Billy grinned, pleased at having such a special invite. “Mister Craige told me I could come fish anytime. He sure has been to lots of places. Done things I'd like to do some day.” He sat down on the bottom step and laid his cane fishing pole next to the steps. “I thought you were awful pretty the day I saw pictures of you on the shelves next to those of that old woman.”
Terri said, “The elderly woman is his grandmother.”
The growl of a pickup truck coming down the drive interrupted them; Lucky bounded out to meet it, as Sam Crawforde swung into the yard. Crawforde turned off the engine, and climbed out dressed in faded coveralls and a pair of well-worn, second hand army boots that were Crawforde’s version of snake boots. “Well now, Terri, you’re a sight for sore eyes. It’s been a spell since I’ve had the pleasure of seeing you.”
“It has been a while.” Terri gave a nod toward Billy, “This is Billy, an acquaintance of Craige’s who fishes here.”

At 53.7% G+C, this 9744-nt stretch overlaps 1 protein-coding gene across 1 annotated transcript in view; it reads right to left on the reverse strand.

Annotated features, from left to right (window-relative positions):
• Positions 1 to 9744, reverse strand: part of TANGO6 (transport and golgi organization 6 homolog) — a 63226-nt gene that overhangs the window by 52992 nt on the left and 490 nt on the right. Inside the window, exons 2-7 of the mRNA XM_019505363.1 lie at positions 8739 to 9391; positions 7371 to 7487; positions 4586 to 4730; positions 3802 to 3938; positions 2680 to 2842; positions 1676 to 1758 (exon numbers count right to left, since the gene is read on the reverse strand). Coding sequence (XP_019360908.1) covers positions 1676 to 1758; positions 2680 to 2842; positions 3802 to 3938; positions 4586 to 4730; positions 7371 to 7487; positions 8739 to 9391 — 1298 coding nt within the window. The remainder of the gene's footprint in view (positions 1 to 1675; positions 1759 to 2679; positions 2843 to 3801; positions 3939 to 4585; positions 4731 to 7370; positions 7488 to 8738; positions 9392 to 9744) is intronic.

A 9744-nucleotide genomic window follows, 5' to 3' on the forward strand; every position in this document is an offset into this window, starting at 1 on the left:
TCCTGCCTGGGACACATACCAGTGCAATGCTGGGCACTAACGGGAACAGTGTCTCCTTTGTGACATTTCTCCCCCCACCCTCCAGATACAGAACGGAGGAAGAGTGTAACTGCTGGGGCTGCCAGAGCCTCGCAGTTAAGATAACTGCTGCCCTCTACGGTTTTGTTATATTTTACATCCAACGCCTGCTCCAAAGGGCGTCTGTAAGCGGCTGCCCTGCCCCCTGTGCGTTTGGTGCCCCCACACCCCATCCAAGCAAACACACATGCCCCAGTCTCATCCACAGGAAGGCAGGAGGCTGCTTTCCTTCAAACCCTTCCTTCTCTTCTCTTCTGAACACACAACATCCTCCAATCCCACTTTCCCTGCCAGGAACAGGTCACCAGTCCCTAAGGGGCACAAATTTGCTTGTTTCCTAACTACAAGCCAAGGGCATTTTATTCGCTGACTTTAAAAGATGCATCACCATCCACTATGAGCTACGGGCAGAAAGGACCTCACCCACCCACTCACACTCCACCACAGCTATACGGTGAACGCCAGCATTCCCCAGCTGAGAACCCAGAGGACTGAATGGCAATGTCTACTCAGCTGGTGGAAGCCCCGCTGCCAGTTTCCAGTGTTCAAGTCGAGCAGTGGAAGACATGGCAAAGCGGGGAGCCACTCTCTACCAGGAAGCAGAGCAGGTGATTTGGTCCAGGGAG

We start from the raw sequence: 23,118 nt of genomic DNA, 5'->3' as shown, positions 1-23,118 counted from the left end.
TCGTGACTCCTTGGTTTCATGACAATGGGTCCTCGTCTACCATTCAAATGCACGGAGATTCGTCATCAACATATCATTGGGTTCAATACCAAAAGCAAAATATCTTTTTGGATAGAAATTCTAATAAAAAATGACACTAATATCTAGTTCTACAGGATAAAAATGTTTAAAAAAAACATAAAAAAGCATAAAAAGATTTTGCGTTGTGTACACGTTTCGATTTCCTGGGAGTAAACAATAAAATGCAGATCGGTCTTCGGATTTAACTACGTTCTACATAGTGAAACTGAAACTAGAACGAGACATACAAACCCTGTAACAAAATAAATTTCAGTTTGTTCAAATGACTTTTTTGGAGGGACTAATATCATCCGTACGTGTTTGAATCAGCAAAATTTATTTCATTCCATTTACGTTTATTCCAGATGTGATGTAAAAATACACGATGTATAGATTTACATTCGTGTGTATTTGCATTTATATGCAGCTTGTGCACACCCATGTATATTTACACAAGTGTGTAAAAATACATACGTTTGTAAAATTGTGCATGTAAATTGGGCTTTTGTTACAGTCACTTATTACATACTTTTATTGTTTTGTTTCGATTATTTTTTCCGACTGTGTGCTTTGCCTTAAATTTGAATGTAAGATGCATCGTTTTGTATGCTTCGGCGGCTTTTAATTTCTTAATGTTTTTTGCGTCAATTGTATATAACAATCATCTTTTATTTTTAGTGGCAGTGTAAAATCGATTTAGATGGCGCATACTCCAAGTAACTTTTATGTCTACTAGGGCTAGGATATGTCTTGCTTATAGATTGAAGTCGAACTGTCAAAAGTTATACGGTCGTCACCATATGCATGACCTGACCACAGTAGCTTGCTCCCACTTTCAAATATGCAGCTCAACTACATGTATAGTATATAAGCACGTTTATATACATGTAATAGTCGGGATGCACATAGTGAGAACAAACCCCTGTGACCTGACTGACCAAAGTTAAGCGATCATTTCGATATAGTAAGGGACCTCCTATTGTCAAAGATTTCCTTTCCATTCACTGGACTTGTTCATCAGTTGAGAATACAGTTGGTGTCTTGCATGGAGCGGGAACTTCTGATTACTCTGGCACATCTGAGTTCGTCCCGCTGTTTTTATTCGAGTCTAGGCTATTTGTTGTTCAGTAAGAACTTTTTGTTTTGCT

Crawforde asked, “Craige here?”
Terri said, “He’s inside asleep right now. He had a long night.”
Crawforde propped one foot on the bottom step, “I’d like to sit a spell, but I have several things to take care of before heading back to my office. Tell him I dropped by. He might want to come down to the dig and see some of the things we've uncovered.”
Billy, excited, “Find any arrowheads?”
“There’s lots of them,” Crawforde said. “Lot of Indian sites around these parts.”
“My dad had some. All kinds of things, one axe head. Got two bowls. They're broken but we have the pieces.”
Crawforde said, “You know where they come from?”
“My dad said some come from Edisto Island near the shell hills back in the marshes. My uncle has a farm up near Aiken. Sometimes when he plows, he’ll turn arrowheads all over the place.”
“If the broken pottery hasn’t been meddled with, the shards can help date artifacts. Once a site is dug through, it’s spoiled for dating. If you like to know how people used to live, you might want to give some thought to studying it beyond high school.”
“I guess,” Billy sort-of replied.
“You could study all about the Indians.”
“That what you do?”